The FILTER function in Google Sheets is **useful to filter and return the rows or columns in a range that meet the criteria we specify**.

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Filtering is one of the most powerful and most important features there is in Google Sheets.

The `FILTER`

function is used to filter the rows of a given range by the conditions of our choosing. We can filter based on one or more conditions.

Let’s take an example.

Say we have a list of food products. 🍅🧀

We would like to retrieve all products below a certain price as well as values that are in a specific category like vegetables, dairy products, etc.

**So how can we do that? **

It’s simple. The `FILTER`

function only needs the range where we are filtering and the conditions that we need.

As a result, we get a new data set which only shows the rows/columns from the original data set that meets the conditions set in the formula.

Now before we dive into some real examples, let’s understand how the FILTER function in Google Sheets works.

## The Anatomy of the FILTER Function

The syntax of a function specifies how we should use the function. For the `FILTER`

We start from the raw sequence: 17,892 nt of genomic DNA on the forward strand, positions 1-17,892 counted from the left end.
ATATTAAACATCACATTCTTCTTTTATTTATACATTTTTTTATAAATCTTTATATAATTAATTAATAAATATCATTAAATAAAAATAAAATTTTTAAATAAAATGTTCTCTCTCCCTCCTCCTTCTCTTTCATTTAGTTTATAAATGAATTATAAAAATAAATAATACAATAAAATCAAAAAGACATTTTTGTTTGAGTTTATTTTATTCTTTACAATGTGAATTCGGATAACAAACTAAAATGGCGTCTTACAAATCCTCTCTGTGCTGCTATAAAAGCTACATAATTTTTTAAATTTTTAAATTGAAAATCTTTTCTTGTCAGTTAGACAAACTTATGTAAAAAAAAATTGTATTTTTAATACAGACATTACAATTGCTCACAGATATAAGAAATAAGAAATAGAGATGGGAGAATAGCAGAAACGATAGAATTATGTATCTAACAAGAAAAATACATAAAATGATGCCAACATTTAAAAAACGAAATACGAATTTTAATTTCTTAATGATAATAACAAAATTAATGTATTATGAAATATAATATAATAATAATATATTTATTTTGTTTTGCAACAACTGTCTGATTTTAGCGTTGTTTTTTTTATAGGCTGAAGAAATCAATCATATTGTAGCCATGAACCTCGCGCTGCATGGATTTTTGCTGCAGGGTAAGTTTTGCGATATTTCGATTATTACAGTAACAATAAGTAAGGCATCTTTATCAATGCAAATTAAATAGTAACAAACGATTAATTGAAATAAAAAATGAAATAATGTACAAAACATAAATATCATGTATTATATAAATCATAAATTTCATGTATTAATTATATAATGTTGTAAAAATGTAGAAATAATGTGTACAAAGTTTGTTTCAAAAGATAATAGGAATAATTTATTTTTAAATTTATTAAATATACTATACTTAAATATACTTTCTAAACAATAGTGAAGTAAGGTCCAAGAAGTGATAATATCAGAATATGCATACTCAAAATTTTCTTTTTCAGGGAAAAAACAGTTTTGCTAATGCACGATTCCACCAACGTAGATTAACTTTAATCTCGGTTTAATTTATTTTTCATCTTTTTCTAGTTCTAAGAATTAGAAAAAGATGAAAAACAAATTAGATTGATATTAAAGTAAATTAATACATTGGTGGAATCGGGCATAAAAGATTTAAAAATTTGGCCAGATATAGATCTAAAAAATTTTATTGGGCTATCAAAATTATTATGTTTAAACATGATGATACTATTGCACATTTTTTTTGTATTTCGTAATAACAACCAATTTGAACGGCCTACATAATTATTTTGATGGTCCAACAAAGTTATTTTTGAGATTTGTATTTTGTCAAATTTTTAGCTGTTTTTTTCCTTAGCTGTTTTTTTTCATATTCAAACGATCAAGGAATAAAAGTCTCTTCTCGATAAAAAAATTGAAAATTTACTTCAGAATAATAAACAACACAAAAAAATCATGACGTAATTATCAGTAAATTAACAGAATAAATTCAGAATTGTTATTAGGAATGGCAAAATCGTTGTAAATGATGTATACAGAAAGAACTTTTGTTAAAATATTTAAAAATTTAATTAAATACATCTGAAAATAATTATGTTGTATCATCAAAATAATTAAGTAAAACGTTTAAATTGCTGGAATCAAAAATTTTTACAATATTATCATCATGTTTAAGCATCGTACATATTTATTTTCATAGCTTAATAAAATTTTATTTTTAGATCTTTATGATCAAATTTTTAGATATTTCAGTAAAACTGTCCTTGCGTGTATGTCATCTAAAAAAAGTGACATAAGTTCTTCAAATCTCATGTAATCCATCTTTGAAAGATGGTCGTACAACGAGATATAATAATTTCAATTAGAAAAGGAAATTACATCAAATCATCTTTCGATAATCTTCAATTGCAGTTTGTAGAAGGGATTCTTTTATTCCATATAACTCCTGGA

function, the syntax looks like this:

=FILTER(range, condition1, [condition2, ...])

Let’s break this function down and understand what each of the terms mean:

`=`

the equal sign is how we start every function in Google Sheets.`FILTER`

is our function. We will have to add the following variables into it for it to work.`range`

is the data to be sorted.`condition1`

is a column or row containing**TRUE**or**FALSE**values corresponding to a selected column or row of the range. It can be an array formula evaluating to TRUE or FALSE too. At least one condition is required to use in the function.`condition2`

,`...`

are additional conditions where their use is**optional**. You may set more than one conditions that should be checked.